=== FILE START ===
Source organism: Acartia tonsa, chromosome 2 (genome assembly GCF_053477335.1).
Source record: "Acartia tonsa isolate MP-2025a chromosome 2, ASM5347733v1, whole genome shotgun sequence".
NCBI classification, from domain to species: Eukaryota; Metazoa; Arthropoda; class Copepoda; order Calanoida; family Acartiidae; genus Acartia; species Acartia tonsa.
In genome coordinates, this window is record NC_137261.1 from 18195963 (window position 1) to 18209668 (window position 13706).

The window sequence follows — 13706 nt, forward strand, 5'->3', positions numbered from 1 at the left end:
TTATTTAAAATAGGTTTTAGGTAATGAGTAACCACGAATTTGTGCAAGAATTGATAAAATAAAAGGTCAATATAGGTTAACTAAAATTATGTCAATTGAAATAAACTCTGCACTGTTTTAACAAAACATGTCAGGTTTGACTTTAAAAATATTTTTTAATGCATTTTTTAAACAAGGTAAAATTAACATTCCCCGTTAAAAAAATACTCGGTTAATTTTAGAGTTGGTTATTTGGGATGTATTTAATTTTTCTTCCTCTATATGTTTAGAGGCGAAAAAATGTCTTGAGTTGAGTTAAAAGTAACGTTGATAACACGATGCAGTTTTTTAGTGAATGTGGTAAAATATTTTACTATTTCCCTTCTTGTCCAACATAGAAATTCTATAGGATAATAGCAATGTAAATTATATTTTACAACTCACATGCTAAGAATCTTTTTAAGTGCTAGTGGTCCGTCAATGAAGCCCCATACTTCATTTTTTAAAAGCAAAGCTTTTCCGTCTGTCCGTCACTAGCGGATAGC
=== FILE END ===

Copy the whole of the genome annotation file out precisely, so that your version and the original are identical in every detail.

Source organism: Acartia tonsa, chromosome 2 (genome assembly GCF_053477335.1).
Source record: "Acartia tonsa isolate MP-2025a chromosome 2, ASM5347733v1, whole genome shotgun sequence".
NCBI classification, from domain to species: Eukaryota; Metazoa; Arthropoda; class Copepoda; order Calanoida; family Acartiidae; genus Acartia; species Acartia tonsa.
In genome coordinates, this window is record NC_137261.1 from 18195963 (window position 1) to 18209668 (window position 13706).

The window sequence follows — 13706 nt, forward strand, 5'->3', positions numbered from 1 at the left end:
TTATTTAAAATAGGTTTTAGGTAATGAGTAACCACGAATTTGTGCAAGAATTGATAAAATAAAAGGTCAATATAGGTTAACTAAAATTATGTCAATTGAAATAAACTCTGCACTGTTTTAACAAAACATGTCAGGTTTGACTTTAAAAATATTTTTTAATGCATTTTTTAAACAAGGTAAAATTAACATTCCCCGTTAAAAAAATACTCGGTTAATTTTAGAGTTGGTTATTTGGGATGTATTTAATTTTTCTTCCTCTATATGTTTAGAGGCGAAAAAATGTCTTGAGTTGAGTTAAAAGTAACGTTGATAACACGATGCAGTTTTTTAGTGAATGTGGTAAAATATTTTACTATTTCCCTTCTTGTCCAACATAGAAATTCTATAGGATAATAGCAATGTAAATTATATTTTACAACTCACATGCTAAGAATCTTTTTAAGTGCTAGTGGTCCGTCAATGAAGCCCCATACTTCATTTTTTAAAAGCAAAGCTTTTCCGTCTGTCCGTCACTAGCGGATAGC